Images show brain atrophy in a patient who was initially told outside of UCLA that he had no medical diagnosis, but later he was diagnosed with Alzheimer’s disease. Images: Courtesy of Dr. Aaron McMurtray.
With improvements in recent years in the ability of specialized centers to diagnose Alzheimer’s disease and other dementias, it has become increasingly clear that many patients who are seen in nonspecialized settings are misdiagnosed. “Memory loss in older adults is often considered to be Alzheimer’s disease until proven otherwise,” says Keith Vossel, MD, MSc, director of the Mary S. Easton Center for Alzheimer’s Disease Research at UCLA. “But as we collect more data, we’re learning that when physicians think a patient has Alzheimer’s disease, the imaging biomarkers suggest they are wrong about one-third of the time.”
The UCLA-Easton Center has a threepronged mission: to improve the quality of life for patients and caregivers of individuals with Alzheimer’s disease and related conditions, to support research to better understand these conditions and to develop new medications and treatments. “We aim to be a community resource for patients with memory loss and their physicians by providing the bestpossible diagnostic workup to ensure accurate diagnosis and appropriate state-of-the-art care,” says Aaron McMurtray, MD, medical director for dementia programs and for clinical programs of the UCLA-Easton Center. In addition to diagnosis and medication reviews, the center’s neurologists order ancillary services as needed, including homefall and driving evaluations.
Dr. Vossel notes that a combination of extensive neuropsychological testing, patient history, caregiver interviews and state-of-theart imaging tools, such as high-resolution MRI and FDG-PET, are often required to ensure that patients experiencing early signs of memory loss or other unusual cognitive symptoms are accurately diagnosed. “With high-resolution MRI, sometimes we pick up hippocampal sclerosis as the cause of the memory loss. With EEG, we might learn that seizures are the cause. With blood work, we can detect autoimmune diseases or vitamin deficiencies. And some dementias associated with movement disorders can involve subtle features that a neurologist would pick up,” he says. “All of us are being humbled by how challenging proper diagnosis can be.”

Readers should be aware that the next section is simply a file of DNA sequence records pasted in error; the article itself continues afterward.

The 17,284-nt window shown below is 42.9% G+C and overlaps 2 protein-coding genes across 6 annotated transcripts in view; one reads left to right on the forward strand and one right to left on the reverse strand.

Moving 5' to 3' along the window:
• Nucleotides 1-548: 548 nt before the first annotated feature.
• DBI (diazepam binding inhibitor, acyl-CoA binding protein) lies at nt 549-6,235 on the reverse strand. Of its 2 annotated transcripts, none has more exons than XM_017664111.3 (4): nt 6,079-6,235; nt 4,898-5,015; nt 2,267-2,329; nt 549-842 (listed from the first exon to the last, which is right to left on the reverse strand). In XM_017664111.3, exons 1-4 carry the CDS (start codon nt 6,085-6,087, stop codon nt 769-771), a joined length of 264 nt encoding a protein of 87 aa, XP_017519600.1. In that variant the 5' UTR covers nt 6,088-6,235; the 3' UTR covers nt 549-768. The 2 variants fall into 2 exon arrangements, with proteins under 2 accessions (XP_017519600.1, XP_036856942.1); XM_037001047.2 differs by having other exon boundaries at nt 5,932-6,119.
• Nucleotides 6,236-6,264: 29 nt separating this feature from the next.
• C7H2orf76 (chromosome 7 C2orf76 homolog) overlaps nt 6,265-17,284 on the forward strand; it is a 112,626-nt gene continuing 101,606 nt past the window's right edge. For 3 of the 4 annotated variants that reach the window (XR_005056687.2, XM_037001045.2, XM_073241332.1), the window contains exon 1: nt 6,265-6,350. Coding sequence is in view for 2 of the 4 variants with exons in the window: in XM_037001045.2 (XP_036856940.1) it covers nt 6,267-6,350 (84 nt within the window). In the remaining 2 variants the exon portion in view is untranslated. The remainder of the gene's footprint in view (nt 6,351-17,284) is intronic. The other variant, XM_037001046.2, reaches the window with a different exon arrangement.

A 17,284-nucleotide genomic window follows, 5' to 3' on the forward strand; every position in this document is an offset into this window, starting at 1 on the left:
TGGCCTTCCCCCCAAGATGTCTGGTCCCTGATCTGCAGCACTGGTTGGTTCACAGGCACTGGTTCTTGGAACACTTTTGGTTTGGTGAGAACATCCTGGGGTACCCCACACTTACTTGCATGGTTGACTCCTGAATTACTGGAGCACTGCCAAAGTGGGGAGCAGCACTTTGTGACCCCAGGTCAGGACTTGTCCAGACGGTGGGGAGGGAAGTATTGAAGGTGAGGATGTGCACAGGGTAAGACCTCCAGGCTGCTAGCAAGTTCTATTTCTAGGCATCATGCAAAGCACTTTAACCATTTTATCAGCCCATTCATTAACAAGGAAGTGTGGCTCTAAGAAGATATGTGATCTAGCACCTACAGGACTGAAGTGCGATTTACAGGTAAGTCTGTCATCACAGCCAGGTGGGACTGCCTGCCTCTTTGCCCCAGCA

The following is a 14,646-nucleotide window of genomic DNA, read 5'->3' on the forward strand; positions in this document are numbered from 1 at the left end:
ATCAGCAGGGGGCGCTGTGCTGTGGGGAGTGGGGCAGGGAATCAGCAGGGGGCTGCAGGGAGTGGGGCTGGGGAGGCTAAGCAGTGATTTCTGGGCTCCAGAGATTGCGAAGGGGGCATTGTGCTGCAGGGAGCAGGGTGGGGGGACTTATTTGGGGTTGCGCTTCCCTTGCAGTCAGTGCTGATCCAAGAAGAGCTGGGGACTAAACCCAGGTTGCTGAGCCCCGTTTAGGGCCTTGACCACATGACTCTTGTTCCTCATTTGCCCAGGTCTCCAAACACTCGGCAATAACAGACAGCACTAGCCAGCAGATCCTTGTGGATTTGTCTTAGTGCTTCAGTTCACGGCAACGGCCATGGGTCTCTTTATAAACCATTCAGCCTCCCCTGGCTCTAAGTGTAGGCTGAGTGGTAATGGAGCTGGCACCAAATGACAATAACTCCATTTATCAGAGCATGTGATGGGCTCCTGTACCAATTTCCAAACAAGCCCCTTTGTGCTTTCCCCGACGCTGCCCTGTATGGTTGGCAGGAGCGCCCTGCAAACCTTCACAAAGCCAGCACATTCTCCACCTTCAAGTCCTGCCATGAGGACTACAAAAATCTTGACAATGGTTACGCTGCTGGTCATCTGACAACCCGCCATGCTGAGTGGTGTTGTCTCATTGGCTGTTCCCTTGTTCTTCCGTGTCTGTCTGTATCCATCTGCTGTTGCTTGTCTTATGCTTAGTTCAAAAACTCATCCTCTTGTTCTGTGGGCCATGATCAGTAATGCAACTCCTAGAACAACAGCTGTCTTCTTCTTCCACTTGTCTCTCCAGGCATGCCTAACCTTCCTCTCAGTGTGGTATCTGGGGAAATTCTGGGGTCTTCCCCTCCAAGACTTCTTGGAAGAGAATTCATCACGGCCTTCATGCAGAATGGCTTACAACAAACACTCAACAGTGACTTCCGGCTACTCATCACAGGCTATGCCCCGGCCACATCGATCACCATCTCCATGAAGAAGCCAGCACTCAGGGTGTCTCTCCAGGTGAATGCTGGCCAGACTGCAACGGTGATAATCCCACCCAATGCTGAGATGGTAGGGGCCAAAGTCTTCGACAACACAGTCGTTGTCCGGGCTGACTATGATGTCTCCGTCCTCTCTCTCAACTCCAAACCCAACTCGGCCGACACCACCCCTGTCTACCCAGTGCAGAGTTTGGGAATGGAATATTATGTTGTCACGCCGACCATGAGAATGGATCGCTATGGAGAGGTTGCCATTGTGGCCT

Accurate diagnosis and, beyond that, understanding the different presentations within various dementias are important both for tailoring medications and for preparing patients and families for the prognosis, Dr. Vossel explains. “The therapies we have can help a great deal with dayto- day symptoms. Although they do not slow disease progression, they can preserve independence longer,” he says. “But there are also drugs used for memory loss and Alzheimer’s disease that can exacerbate behaviors in frontotemporal dementia, and certain medications should be avoided for patients with Lewy body disease.” In terms of prognosis, he adds, understanding the likely trajectory of the disease can help patients and their families as they consider future plans, as well as point them toward potential measures and support necessary to ensure the patient’s safety as the disease progresses.
The UCLA-Easton Center houses a robust research program that includes pharmaceutical-sponsored and investigatorinitiated clinical trials, as well as large NIH-funded observational studies. The studies are open to individuals experiencing symptoms, as well as those believed to be at risk. Through participation in the research, patients can learn more about their disease from sophisticated biomarker imaging of tau and amyloid beta, or from extensive cognitive testing and longitudinal assessments. The center’s researchers also gather spinal fluid, as well as blood and genetic samples, from interested subjects to assess biomarker determinants of future risk in individuals who aren’t experiencing symptoms. Dr. Vossel’s own research centers around his key discovery that as many as 40% of patients with Alzheimer’s disease experience silent seizure activity during sleep that affects their cognition, and an additional 20% can develop overt seizures; his group has begun clinical trials to address and mitigate those seizures, with early evidence that doing so can improve cognitive outcomes.
“There’s a great deal we still don’t know about factors causing the disease and what increases individual risk,” Dr. Vossel says. “We hope to recruit diverse research participant pools to obtain answers.”